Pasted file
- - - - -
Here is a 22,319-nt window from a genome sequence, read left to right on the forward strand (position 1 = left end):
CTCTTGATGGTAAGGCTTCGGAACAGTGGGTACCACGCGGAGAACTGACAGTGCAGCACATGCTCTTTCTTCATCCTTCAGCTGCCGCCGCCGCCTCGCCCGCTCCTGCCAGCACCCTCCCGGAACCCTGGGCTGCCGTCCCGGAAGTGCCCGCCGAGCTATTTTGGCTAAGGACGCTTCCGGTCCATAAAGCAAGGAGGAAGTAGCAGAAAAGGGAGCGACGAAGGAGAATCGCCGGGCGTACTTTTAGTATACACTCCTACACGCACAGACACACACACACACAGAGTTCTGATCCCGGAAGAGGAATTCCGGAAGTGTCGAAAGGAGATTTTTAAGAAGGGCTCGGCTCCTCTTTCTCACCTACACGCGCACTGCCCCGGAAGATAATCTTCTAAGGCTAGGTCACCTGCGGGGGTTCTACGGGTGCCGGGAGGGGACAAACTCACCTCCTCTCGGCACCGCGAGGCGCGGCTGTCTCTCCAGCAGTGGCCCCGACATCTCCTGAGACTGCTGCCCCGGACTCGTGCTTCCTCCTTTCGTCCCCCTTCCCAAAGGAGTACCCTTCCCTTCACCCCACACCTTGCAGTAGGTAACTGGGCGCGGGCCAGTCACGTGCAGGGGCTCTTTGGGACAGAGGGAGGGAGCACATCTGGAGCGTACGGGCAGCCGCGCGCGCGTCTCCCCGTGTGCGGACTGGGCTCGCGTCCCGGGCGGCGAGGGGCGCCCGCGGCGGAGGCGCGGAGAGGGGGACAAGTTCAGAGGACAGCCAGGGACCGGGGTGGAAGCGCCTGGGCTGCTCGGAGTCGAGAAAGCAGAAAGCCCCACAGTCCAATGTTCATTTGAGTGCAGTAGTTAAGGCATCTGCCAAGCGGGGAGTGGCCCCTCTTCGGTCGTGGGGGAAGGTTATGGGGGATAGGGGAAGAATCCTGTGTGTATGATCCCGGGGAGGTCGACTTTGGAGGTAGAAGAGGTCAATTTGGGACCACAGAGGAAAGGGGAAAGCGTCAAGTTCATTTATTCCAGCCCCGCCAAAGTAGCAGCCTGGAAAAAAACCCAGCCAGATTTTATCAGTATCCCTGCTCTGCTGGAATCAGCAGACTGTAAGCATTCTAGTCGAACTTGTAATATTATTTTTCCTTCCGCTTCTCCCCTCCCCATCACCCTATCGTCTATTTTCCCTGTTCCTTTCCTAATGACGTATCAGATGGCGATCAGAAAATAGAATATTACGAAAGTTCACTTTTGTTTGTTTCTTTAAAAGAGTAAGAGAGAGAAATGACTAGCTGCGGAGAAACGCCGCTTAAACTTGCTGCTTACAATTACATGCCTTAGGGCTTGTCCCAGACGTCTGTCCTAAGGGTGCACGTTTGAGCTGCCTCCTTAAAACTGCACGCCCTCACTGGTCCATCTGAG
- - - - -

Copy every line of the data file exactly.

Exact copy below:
Here is a 22,319-nt window from a genome sequence, read left to right on the forward strand (position 1 = left end):
CTCTTGATGGTAAGGCTTCGGAACAGTGGGTACCACGCGGAGAACTGACAGTGCAGCACATGCTCTTTCTTCATCCTTCAGCTGCCGCCGCCGCCTCGCCCGCTCCTGCCAGCACCCTCCCGGAACCCTGGGCTGCCGTCCCGGAAGTGCCCGCCGAGCTATTTTGGCTAAGGACGCTTCCGGTCCATAAAGCAAGGAGGAAGTAGCAGAAAAGGGAGCGACGAAGGAGAATCGCCGGGCGTACTTTTAGTATACACTCCTACACGCACAGACACACACACACACAGAGTTCTGATCCCGGAAGAGGAATTCCGGAAGTGTCGAAAGGAGATTTTTAAGAAGGGCTCGGCTCCTCTTTCTCACCTACACGCGCACTGCCCCGGAAGATAATCTTCTAAGGCTAGGTCACCTGCGGGGGTTCTACGGGTGCCGGGAGGGGACAAACTCACCTCCTCTCGGCACCGCGAGGCGCGGCTGTCTCTCCAGCAGTGGCCCCGACATCTCCTGAGACTGCTGCCCCGGACTCGTGCTTCCTCCTTTCGTCCCCCTTCCCAAAGGAGTACCCTTCCCTTCACCCCACACCTTGCAGTAGGTAACTGGGCGCGGGCCAGTCACGTGCAGGGGCTCTTTGGGACAGAGGGAGGGAGCACATCTGGAGCGTACGGGCAGCCGCGCGCGCGTCTCCCCGTGTGCGGACTGGGCTCGCGTCCCGGGCGGCGAGGGGCGCCCGCGGCGGAGGCGCGGAGAGGGGGACAAGTTCAGAGGACAGCCAGGGACCGGGGTGGAAGCGCCTGGGCTGCTCGGAGTCGAGAAAGCAGAAAGCCCCACAGTCCAATGTTCATTTGAGTGCAGTAGTTAAGGCATCTGCCAAGCGGGGAGTGGCCCCTCTTCGGTCGTGGGGGAAGGTTATGGGGGATAGGGGAAGAATCCTGTGTGTATGATCCCGGGGAGGTCGACTTTGGAGGTAGAAGAGGTCAATTTGGGACCACAGAGGAAAGGGGAAAGCGTCAAGTTCATTTATTCCAGCCCCGCCAAAGTAGCAGCCTGGAAAAAAACCCAGCCAGATTTTATCAGTATCCCTGCTCTGCTGGAATCAGCAGACTGTAAGCATTCTAGTCGAACTTGTAATATTATTTTTCCTTCCGCTTCTCCCCTCCCCATCACCCTATCGTCTATTTTCCCTGTTCCTTTCCTAATGACGTATCAGATGGCGATCAGAAAATAGAATATTACGAAAGTTCACTTTTGTTTGTTTCTTTAAAAGAGTAAGAGAGAGAAATGACTAGCTGCGGAGAAACGCCGCTTAAACTTGCTGCTTACAATTACATGCCTTAGGGCTTGTCCCAGACGTCTGTCCTAAGGGTGCACGTTTGAGCTGCCTCCTTAAAACTGCACGCCCTCACTGGTCCATCTGAG